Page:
What is Musical Reminiscence?

Rowena is the first person in the Country to research and develop Musical reminiscence as an active, pleasurable and highly effective therapy for the elderly.   It has evolved out of her love of working with elderly and dementia patients over the last 23 years.   She is currently writing a book about it.

Rowena Wilson
Rowena Wilson delivers Musical Reminiscence – Click for larger image

The power of combining therapeutic methods

Musical Reminiscence is the perfect blending of several highly therapeutic and enjoyable activities for the elderly, with music as the key stimulus.   Adapting to each area the people respond to, the specialist can help revive memories, stimulate participation and interaction with others, taking them through a journey that reflects and also lifts their moods (if, indeed, that is appropriate).   As well as the stimulus of the music and personal interaction and the absorption with the reminiscence, participants can also get health benefits by actually singing and moving with instruments and actions.  It’s good for the lungs, good for the brain and good for the soul.  Socially, there’s nothing more inclusive for groups of people brought together for the first time at the twilight of their lives.  This can have the added benefit of diffusing any tensions within a group (even if only temporarily) whilst including even the least able to communicate in the most enjoyable manner.

Showing a genuine interest in the elderly person’s wellbeing (rapport and gentle enthusiasm cannot be underestimated) a Musical Reminiscence specialist uses their extensive knowledge of historic social/cultural/local music and, importantly, it’s production, combined with relevant visual stimulus to engage the elderly to participate in a beneficial, enjoyable and meaningful process.  Related reminiscence objects are utilised throughout to further engage interest, memories and conversation.  This also drives the direction of the music employed.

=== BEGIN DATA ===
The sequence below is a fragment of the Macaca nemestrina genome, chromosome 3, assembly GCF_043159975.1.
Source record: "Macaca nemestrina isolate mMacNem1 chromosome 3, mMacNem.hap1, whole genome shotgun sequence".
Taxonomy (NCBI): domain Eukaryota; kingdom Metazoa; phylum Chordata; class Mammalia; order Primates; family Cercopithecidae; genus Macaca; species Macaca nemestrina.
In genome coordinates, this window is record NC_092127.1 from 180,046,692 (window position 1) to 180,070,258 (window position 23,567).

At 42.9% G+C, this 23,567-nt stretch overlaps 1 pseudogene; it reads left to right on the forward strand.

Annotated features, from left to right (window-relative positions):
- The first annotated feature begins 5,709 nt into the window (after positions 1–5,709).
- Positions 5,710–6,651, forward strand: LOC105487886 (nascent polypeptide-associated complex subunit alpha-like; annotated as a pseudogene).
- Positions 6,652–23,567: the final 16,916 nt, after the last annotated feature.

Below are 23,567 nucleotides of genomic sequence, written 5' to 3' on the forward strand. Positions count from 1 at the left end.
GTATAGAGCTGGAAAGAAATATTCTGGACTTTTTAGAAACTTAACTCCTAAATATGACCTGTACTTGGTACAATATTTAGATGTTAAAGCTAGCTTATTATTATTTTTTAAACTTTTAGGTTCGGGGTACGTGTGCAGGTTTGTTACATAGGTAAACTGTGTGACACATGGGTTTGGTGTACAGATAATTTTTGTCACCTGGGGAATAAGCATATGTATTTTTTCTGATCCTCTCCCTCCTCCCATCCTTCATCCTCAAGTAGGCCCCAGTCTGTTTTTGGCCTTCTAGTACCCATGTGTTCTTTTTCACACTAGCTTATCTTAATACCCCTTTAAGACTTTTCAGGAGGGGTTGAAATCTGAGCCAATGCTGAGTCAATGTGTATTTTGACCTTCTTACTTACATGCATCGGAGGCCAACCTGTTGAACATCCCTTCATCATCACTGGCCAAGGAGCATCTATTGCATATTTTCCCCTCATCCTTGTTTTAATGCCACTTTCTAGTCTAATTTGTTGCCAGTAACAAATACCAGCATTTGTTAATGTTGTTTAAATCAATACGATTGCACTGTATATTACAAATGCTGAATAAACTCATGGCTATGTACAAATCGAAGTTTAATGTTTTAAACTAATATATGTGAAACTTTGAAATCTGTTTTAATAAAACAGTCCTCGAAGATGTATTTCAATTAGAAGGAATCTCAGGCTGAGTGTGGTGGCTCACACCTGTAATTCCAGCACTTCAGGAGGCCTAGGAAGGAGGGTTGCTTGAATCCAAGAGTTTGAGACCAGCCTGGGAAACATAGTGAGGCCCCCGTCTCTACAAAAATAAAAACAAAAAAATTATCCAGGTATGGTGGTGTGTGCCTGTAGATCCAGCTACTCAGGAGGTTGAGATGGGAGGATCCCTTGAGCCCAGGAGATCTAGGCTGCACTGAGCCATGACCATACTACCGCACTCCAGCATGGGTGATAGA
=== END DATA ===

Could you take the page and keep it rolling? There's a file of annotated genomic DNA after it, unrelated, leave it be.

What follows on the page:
Sight, Touch, Sound

In Musical Reminiscence, three of the senses are engaged:  the sight of the therapist in their vibrant costume and looking at the reminiscence;  the touch of those costume fabrics, the reminiscence objects and instruments and the sound of the different music and their own voices.

Each aspect that is employed can be blended, extended or diminished according to the group, their mood and their needs on the day.  This is a flexible experience and is person centred.

Elsie Whitley

Recreating the sense of occasion with positive stimulus

Recreating the stimulus of situations of enjoyment from the past (i.e. from dances, theatre, weddings, family occasions etc.) by bringing in lavish colour and a sense of occasion, marks the time out as special from the outset – the noise is not just the TV this time so the surprise is taken notice of.   The look and touch of a vivid costume close up, can stimulate even the most unreceptive dementia patients to take note of what is going on in front of them.   It will remind them of positive, pleasurable times gone by and encourage them to watch and continue to participate in what happens next.

Reminiscence materials are used to start discussions and help participants recall what music they would prefer to hear and what they associate with a particular song.  These can be historic items to pass round or photographs and pictures mounted in a relevant order.   A signed photo of a Music Hall star for example, can stimulate personal memories relating to them, or an occasion when their music was played in their lives.  Record sleeves of a favourite singer can remind someone of a moment or many pleasurable times in their lives.  The wider the variety of visual reminiscence shown can elicit a response from more people – sometimes the Sunday school has the strongest pull so religious music can then be employed, sometimes  it becomes clear that War songs should be avoided etc.